Over 100 human Congenital Disorders of Glycosylation (CDG) have been described. Of these, about 30% reside in the O-glycosylation pathway. O-glycosylation disorders are characterized by a high phenotypic variability, reflecting the large diversity of O-glycan structures. In contrast to N-glycosylation disorders, a generic biochemical screening test is lacking, which limits the identification of novel O-glycosylation disorders. The emergence of next generation sequencing (NGS) and O-glycoproteomics technologies have changed this situation, resulting in significant progress to link disease phenotypes with underlying biochemical mechanisms...
January 29, 2019: Current Opinion in Structural Biology
Helena Moreira-Silva, Inês Maio, Anabela Bandeira, Esmeralda Gomes-Martins, Ermelinda Santos-Silva
Metabolic liver diseases (MLD) are an important group of disorders presenting with neonatal cholestasis (NC). The spectrum of liver involvement is wide and the presumptive diagnosis is traditionally based on clinical and laboratory findings. Recently, next-generation sequencing (NGS) panels have emerged as an appealing tool to diagnose neonatal/infantile cholestatic disorders. The aim of this study was to identify clinical phenotypes of liver injury and contribute to find a diagnostic methodology that integrates new molecular diagnostic tools...
January 28, 2019: European Journal of Pediatrics
Veronica Arora, Ratna Dua Puri, Pratibha Bhai, Nidhish Sharma, Sunita Bijarnia-Mahay, Nandita Dimri, Ashok Baijal, Renu Saxena, Ishwar Verma
Congenital disorders of glycosylation (CDG) are an extremely rapidly growing and phenotypically versatile group of disorders. Conserved oligomeric Golgi (COG) complexes are hetero-octameric proteins involved in retrograde trafficking within the Golgi. Seven of its eight subunits have a causal role in CDG. To date, only three cases of COG8-CDG have been published but none in the antenatal period. We present the first case of antenatally diagnosed COG8-CDG with facial dysmorphism and additional features such as Dandy-Walker malformation and arthrogryposis multiplex congenita, thus expanding the phenotype of this rare disorder...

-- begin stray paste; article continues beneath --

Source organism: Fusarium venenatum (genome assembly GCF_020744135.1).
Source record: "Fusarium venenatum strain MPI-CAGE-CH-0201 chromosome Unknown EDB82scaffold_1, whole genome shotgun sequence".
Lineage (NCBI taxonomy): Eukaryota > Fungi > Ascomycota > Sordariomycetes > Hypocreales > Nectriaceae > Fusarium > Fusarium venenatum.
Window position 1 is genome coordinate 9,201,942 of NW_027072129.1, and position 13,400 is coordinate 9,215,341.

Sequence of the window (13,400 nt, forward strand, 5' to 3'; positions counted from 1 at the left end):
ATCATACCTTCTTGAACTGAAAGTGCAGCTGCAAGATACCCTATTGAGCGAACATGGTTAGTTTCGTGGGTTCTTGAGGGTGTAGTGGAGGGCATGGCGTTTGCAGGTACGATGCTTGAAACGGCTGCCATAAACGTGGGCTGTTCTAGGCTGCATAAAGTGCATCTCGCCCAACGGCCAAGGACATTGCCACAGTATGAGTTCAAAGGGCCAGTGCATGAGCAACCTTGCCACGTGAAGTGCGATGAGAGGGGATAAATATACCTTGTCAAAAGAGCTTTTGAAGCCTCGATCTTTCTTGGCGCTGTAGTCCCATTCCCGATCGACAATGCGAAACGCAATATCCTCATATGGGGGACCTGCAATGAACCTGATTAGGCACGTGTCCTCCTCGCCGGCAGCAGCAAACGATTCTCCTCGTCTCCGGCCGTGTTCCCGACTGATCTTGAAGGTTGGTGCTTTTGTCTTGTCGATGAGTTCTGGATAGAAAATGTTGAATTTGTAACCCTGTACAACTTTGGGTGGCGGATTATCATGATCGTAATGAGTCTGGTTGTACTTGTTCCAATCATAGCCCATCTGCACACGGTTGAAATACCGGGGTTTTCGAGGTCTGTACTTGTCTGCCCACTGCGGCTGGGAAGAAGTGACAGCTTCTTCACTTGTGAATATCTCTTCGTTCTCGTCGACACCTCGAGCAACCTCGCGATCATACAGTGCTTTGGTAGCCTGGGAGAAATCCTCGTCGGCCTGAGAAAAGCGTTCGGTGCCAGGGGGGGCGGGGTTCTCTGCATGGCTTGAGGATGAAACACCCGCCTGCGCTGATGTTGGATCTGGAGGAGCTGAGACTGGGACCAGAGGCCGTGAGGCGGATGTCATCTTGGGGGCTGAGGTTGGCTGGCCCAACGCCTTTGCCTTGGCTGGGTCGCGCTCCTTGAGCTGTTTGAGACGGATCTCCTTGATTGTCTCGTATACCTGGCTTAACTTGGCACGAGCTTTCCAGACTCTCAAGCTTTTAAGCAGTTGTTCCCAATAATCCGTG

January 28, 2019: American Journal of Medical Genetics. Part A
Maria K Haanpää, Bobby G Ng, Natalie M Gallant, Kathryn E Singh, Candida Brown, Virginia Kimonis, Hudson H Freeze, Eric A Muller
ALG11-Congenital Disorder of Glycosylation (ALG11-CDG, also known as congenital disorder of glycosylation type Ip) is an inherited inborn error of metabolism due to abnormal protein and lipid glycosylation. We describe two unrelated patients with ALG11-CDG due to novel mutations, review the literature of previously described affected individuals, and further expand the clinical phenotype. Both affected individuals reported here had severe psychomotor disabilities and epilepsy. Their fibroblasts synthesized truncated precursor glycan structures, consistent with ALG11-CDG, while also showing hypoglycosylation of a novel biomarker, GP130...
January 24, 2019: American Journal of Medical Genetics. Part A
C Medrano, A Vega, R Navarrete, M J Ecay, R Calvo, S I Pascual, M Ruiz-Pons, L Toledo, I García Jiménez, I Arroyo, A Campo, M L Couce, R Domingo-Jiménez, M T García Silva, L González G-Solana, L Hierro, E Martín-Hernández, M Martínez-Pardo, S Roldán, M Tomás, J C Cabrera, F MártinezBugallo, L Martín Viota, I Vitoria, D Lefeber, M L Girós, M Serrano, M Ugarte, B Perez, C Perez-Cerdá
The congenital disorders of glycosylation (CDG) are defects in glycoprotein and glycolipid glycan synthesis and attachment. They affect multiple organ/systems but non-specific symptoms render the diagnosis of the different CDG very challenging. PMM2-CDG is the most common CDG, but advances in genetic analysis have shown others to occur more commonly than previously thought. The present work reports the clinical and mutational spectrum of 25 non-PMM2 CDG patients. The most common clinical symptoms were hypotonia (80%), motor or psychomotor disability (80%) and craniofacial dysmorphism (76%)...